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Municipal Electric Street Lights Come to Wheeling, 1892

-from "History of Greater Wheeling and Vicinity," Wingerter, Charles A., 1912, p. 272-273.

Barely thirty years have elapsed since electricity was first used in this city for lighting purposes. To many citizens the first knowledge of Edison’s invention of the electric light came in reading the issue of the Intelligencer dated April 1, 1879, which tells of Edison using his lights in his workshop at Menlo Park. “It may happen,” says the editor, “that even in Wheeling, while the city owns the works, that the consumers of gas will be obliged to wait for Edison’s machine to come along and give them cheap light.”

In the next two or three years electric lighting made rapid progress in many cities of the country. The first proposition to introduce the invention in Wheeling came from the Brush Electric Company of Cleveland, through a local concern. The council in March, 1882, passed the necessary ordinance for the erection of poles and conducting business. A little later the Wheeling Electric Light Company took up the project, using what was called the “Fuller patent.” The dynamo was placed in the shop of A. J. Sweeney & Son on Twelfth street, and was first used to supply light to a few private customers, the first subscriber being J. W. Grubb, the jeweler, who had one light.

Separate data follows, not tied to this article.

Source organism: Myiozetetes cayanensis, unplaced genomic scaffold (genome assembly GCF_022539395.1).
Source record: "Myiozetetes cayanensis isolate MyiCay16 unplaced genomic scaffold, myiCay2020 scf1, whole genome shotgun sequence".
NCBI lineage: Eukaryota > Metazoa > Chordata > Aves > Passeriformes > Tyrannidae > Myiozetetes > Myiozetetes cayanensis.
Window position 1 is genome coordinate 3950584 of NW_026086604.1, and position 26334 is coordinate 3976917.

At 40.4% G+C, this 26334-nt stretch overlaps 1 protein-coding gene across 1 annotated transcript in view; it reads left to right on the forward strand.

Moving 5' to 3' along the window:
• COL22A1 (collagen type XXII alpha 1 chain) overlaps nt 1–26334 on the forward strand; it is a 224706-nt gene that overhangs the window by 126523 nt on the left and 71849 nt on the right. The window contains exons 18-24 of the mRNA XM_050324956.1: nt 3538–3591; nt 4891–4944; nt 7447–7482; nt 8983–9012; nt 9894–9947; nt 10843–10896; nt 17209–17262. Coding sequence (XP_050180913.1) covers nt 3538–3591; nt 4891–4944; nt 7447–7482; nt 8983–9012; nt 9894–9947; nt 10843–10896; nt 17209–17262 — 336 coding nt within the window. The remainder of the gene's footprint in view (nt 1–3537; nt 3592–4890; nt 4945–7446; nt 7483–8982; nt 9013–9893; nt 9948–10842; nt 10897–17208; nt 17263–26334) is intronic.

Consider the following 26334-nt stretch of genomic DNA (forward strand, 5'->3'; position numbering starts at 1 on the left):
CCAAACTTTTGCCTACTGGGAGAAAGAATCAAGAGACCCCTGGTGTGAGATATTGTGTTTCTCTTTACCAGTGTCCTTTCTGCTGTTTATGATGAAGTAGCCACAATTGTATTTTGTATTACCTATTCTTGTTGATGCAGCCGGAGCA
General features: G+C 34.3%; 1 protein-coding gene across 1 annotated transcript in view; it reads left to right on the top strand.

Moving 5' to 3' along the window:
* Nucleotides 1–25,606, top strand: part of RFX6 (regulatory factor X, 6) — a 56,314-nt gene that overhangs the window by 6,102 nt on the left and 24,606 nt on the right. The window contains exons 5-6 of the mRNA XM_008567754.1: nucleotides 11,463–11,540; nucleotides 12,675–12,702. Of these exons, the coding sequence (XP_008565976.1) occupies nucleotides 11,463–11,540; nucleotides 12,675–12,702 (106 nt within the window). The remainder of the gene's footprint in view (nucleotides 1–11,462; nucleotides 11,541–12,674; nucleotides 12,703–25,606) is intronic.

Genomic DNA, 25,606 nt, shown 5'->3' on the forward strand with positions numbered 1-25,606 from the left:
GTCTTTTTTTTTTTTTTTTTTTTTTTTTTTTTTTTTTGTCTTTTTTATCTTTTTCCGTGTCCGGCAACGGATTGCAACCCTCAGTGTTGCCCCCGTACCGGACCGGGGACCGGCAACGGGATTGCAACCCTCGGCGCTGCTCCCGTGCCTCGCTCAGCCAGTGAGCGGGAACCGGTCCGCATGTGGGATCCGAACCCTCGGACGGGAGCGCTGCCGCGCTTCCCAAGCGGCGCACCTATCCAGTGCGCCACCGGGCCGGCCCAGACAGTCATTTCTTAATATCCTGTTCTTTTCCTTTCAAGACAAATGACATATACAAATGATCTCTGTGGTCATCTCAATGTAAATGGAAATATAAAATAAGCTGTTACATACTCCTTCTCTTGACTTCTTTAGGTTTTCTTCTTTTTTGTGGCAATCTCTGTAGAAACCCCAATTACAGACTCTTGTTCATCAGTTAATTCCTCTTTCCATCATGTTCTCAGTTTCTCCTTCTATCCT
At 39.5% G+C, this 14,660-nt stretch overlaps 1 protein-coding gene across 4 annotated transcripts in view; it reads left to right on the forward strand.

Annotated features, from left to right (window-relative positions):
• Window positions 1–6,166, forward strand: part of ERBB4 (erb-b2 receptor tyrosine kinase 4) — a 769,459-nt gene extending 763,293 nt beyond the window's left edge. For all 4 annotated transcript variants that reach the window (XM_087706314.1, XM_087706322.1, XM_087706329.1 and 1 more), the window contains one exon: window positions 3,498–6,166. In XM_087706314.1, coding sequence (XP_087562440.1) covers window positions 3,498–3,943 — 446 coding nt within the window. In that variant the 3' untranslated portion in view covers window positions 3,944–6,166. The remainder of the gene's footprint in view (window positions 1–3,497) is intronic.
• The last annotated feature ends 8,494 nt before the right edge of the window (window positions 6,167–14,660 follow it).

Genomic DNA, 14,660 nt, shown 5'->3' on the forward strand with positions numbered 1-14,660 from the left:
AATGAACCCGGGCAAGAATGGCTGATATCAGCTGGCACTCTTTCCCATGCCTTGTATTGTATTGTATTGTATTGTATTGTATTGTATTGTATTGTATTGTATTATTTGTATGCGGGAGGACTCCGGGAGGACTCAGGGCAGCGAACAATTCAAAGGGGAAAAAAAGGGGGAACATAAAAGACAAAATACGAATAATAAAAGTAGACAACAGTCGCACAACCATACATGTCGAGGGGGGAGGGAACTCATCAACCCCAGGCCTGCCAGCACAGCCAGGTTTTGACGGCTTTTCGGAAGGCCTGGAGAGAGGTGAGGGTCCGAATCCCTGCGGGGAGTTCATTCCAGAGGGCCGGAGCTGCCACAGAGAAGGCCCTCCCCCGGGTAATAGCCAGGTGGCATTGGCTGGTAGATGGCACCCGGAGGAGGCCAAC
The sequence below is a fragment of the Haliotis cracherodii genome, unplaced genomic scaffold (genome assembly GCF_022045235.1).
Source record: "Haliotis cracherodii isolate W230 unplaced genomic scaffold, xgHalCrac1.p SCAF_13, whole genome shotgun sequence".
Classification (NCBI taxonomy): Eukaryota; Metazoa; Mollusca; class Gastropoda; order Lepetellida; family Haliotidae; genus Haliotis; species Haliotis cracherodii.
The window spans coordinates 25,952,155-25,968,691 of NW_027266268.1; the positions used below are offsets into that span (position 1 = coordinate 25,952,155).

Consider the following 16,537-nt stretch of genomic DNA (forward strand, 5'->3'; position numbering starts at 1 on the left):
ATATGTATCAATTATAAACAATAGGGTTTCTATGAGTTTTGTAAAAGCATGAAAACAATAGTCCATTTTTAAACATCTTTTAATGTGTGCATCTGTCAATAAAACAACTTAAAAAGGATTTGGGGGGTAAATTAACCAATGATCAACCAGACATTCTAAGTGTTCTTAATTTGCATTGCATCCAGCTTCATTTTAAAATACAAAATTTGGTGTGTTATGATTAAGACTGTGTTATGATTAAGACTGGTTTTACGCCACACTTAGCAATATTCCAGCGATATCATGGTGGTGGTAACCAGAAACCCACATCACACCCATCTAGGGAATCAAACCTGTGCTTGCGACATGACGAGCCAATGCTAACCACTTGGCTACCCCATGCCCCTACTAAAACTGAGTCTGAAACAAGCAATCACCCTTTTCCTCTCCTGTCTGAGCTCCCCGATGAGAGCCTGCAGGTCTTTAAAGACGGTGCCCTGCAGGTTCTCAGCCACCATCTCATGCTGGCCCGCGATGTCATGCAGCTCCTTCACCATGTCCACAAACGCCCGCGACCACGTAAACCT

The first practical demonstration was made on September 13, 1882. “Last night must mark an era in the history of the city as the night on which for the first time the electric light shone in actual service in our business houses.” Many people gathered to witness this strange form of illumination, and some marveled and some ridiculed, while some accepted it with the indifference of the modern mind.

Mr. Sweeney and his associates organized the Wheeling Electrical Company, and under ordinance from the city extended the use of electric lighting among the business houses and private homes. In 1887 a new franchise was granted this company. However, this corporation did not supply electricity for lighting the streets of the city.

By act of the legislature, February 17, 1891, the city was authorized to erect or purchase a plant for the generation of electricity and distribute the same for the lighting of streets and stores and houses. But provision was made that, before the city could furnish electricity for private consumers, it must purchase the plant of the Wheeling Electrical Company. This act was again enacted with similar provisions in 1901. Thus the city was given permission to own and operate a municipal electric plant for lighting the streets and other public places. The purchase of the Wheeling Electrical Company’s plant was not made, so that the city plant up to the present time has been restricted in its operation. The city electric light plant was first put in operation on April 17, 1892.

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